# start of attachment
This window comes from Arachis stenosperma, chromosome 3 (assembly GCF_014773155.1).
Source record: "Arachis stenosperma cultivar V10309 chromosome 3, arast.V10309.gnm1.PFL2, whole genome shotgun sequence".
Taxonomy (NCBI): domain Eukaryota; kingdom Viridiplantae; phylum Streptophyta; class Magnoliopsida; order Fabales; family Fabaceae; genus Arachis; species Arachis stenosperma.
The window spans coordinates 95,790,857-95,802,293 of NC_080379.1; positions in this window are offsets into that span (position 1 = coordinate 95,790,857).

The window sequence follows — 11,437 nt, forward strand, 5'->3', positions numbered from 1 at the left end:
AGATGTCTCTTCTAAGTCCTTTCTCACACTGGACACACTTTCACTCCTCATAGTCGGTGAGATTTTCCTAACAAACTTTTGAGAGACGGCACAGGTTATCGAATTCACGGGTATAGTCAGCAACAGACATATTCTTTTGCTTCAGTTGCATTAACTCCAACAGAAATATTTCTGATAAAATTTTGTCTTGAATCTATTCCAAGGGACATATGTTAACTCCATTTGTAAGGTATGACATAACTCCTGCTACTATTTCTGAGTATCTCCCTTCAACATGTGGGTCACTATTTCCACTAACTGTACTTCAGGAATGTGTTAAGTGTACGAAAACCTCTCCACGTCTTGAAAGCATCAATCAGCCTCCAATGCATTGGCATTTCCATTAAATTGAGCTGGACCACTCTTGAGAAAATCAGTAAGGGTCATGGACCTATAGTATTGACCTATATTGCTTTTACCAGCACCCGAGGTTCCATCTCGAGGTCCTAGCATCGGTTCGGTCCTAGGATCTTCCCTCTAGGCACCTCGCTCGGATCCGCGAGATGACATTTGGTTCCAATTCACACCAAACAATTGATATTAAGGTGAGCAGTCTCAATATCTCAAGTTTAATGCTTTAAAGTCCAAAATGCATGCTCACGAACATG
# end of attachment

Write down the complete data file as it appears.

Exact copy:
This window comes from Arachis stenosperma, chromosome 3 (assembly GCF_014773155.1).
Source record: "Arachis stenosperma cultivar V10309 chromosome 3, arast.V10309.gnm1.PFL2, whole genome shotgun sequence".
Taxonomy (NCBI): domain Eukaryota; kingdom Viridiplantae; phylum Streptophyta; class Magnoliopsida; order Fabales; family Fabaceae; genus Arachis; species Arachis stenosperma.
The window spans coordinates 95,790,857-95,802,293 of NC_080379.1; positions in this window are offsets into that span (position 1 = coordinate 95,790,857).

The window sequence follows — 11,437 nt, forward strand, 5'->3', positions numbered from 1 at the left end:
AGATGTCTCTTCTAAGTCCTTTCTCACACTGGACACACTTTCACTCCTCATAGTCGGTGAGATTTTCCTAACAAACTTTTGAGAGACGGCACAGGTTATCGAATTCACGGGTATAGTCAGCAACAGACATATTCTTTTGCTTCAGTTGCATTAACTCCAACAGAAATATTTCTGATAAAATTTTGTCTTGAATCTATTCCAAGGGACATATGTTAACTCCATTTGTAAGGTATGACATAACTCCTGCTACTATTTCTGAGTATCTCCCTTCAACATGTGGGTCACTATTTCCACTAACTGTACTTCAGGAATGTGTTAAGTGTACGAAAACCTCTCCACGTCTTGAAAGCATCAATCAGCCTCCAATGCATTGGCATTTCCATTAAATTGAGCTGGACCACTCTTGAGAAAATCAGTAAGGGTCATGGACCTATAGTATTGACCTATATTGCTTTTACCAGCACCCGAGGTTCCATCTCGAGGTCCTAGCATCGGTTCGGTCCTAGGATCTTCCCTCTAGGCACCTCGCTCGGATCCGCGAGATGACATTTGGTTCCAATTCACACCAAACAATTGATATTAAGGTGAGCAGTCTCAATATCTCAAGTTTAATGCTTTAAAGTCCAAAATGCATGCTCACGAACATG